During World War II, the Manor and its attendant all-glass tennis court building became a U.S. Navy Base. The base also included, across the street from the tennis court building, adjacent to the Montauk Railroad Station, the small summer fishing village of little summer cottages built on railroad property, many of which were bulldozed down and replaced with an enormous torpedo-testing station complex of buildings. Among these buildings was a seaplane hangar. Seaplanes would take off and circle over Fort Pond Bay and monitor the accuracy of torpedoes fired from PT Boats in the bay by observing the trail of bubbles left by the torpedoes on the bay. Those that failed the test were sent back to the city to be fixed at the factory in Queens. Those that passed were sent off to fight World War II.

Up at the Manor, the hotel was temporarily closed and Naval officers were housed there and the sailors housed in two temporary barracks buildings constructed on the property (since torn down). There was also a medical building (since torn down). As for the tennis courts, it was now drafty and deteriorated inside. Birds flew in and out. The Navy trained its sailors in the tennis court building. They also used it as a recreational space.

After the war, what was left of the tennis courts vanished under the hoof-beats of quarter horses that Phin Dickinson would bring down from the ranch out toward the lighthouse to train for horse shows. The Carl Fisher polo fields had become horse and cattle pastures and the bunkhouse for the polo players was now used by ranch hands out there. The place was now a working dude ranch, with a hundred or so head of cattle fattened up there every summer to be driven through downtown and herded up inside the tennis court building awaiting the freight trains that would take them to slaughterhouses to the west.

Meanwhile, the Navy was gone. And for two years, 1950 and 1951, the Navy building by the torpedo station dock was used as a bar, restaurant and store called Fishangri-La. Fishing boats tied up at the dock there. The fishermen would come out every day in the summertime, boarding trains in Queens at 4:30 in the morning to arrive in the dark of early dawn at Montauk and then rush across the railroad tracks to get the best spots along the railing of one of the fishing boats docked there, which would then go out fishing for porgy, fluke, sea bass and stripers. In that second year, a rogue wave struck an overloaded fishing boat called the Pelican only a half-mile off the Montauk Lighthouse. The ship, found turned upside down, was towed back to Fishangri-La. But the lives of 50 or so fishermen and Captain Eddie Carroll were lost. Fishangri-La closed.

In the mid 1950s, the old torpedo testing station across the street was used as a storage area for repair parts for the Republic Aircraft Company. Republic built Sabre Jets, the fighter planes that fought with Soviet MiGs over Korea in the Korean conflict. The torpedo testing station was surrounded by a chainlink fence and was off-limits in those years. Also at that time, some of the empty buildings outside the chain link at the torpedo testing station were used as storage rooms for retail stores downtown on Main Street, one of which was my dad’s store, White’s Drug and Department Store.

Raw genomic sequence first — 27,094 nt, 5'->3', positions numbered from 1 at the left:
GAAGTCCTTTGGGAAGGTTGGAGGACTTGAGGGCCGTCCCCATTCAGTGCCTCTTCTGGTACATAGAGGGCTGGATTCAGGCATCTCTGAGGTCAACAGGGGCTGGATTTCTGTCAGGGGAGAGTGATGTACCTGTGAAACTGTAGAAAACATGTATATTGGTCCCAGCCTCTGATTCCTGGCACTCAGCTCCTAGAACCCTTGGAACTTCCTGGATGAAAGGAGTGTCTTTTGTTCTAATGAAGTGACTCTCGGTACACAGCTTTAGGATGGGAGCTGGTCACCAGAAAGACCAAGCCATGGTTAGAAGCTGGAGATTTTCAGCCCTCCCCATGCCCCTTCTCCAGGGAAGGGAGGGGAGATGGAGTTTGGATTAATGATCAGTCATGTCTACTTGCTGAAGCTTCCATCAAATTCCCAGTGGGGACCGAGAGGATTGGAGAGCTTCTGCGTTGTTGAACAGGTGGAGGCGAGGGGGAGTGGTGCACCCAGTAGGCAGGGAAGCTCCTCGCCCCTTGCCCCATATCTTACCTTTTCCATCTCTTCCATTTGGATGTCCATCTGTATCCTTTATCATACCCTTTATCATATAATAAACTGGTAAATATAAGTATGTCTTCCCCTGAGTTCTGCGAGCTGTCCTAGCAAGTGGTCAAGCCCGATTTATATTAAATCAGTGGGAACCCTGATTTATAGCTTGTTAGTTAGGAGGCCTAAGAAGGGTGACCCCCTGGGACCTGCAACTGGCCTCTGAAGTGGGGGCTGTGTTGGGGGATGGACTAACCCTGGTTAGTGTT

In 1958, with the cattle drives over and the cattle now taken from the ranch by special livestock trucks, the old tennis court building was first considered as a possible location for a new and larger firehouse. It was decided it would be too expensive to convert the tennis courts to a firehouse. Instead, a large firehouse was built adjacent to the tennis court building and is there today. Soon thereafter, the tennis court building was sold to a developer who hired local builder Ed Pospisil to restore the building into a summer stock theater to be called the Montauk Playhouse. The elevated bleachers were removed, a stage was set up inside, and about half of the open space was outfitted with folding captain’s chairs, about 350 of them—very uncomfortable chairs to sit upon for two hours to watch a show, it seemed to me. In the summer of 1959, Broadway shows starring aging Broadway stars were produced there. My family had moved out from New Jersey in 1956 and by 1959 I was 19 years old. I saw The Boy Friend at the Montauk Playhouse, and I think they also produced Girl Crazy. Both are well-known musical comedies.

On a personal note, during those summers I was a college student living with my parents and out most weekend nights enjoying the town’s nightlife. There was little to choose from. Mostly it was just locals, but there were also the waitresses at the Montauk Manor in the summer, and wherever the girls decided to hang out, we boys would follow. From our perspective, all the actresses from the summer stock were a welcome addition to our singles bar scene then. Mostly we’d go to a bar on the Old Montauk Highway called the Surf and Sand, or we’d go to Ray Bimson’s Blue Marlin, which was halfway between the old tennis court building and the torpedo testing station and is now called Camp Hero State Park. Other places we frequented were Ruschmeyer’s and the old Lakeside Inn (now the Surf Lodge).

That was a good year, 1959, and probably that was so because that was the only year the summer stock played in Montauk. The following year it became a movie theater. But after that, until the early 1970s, that failed and the building closed down for what everyone thought was for good.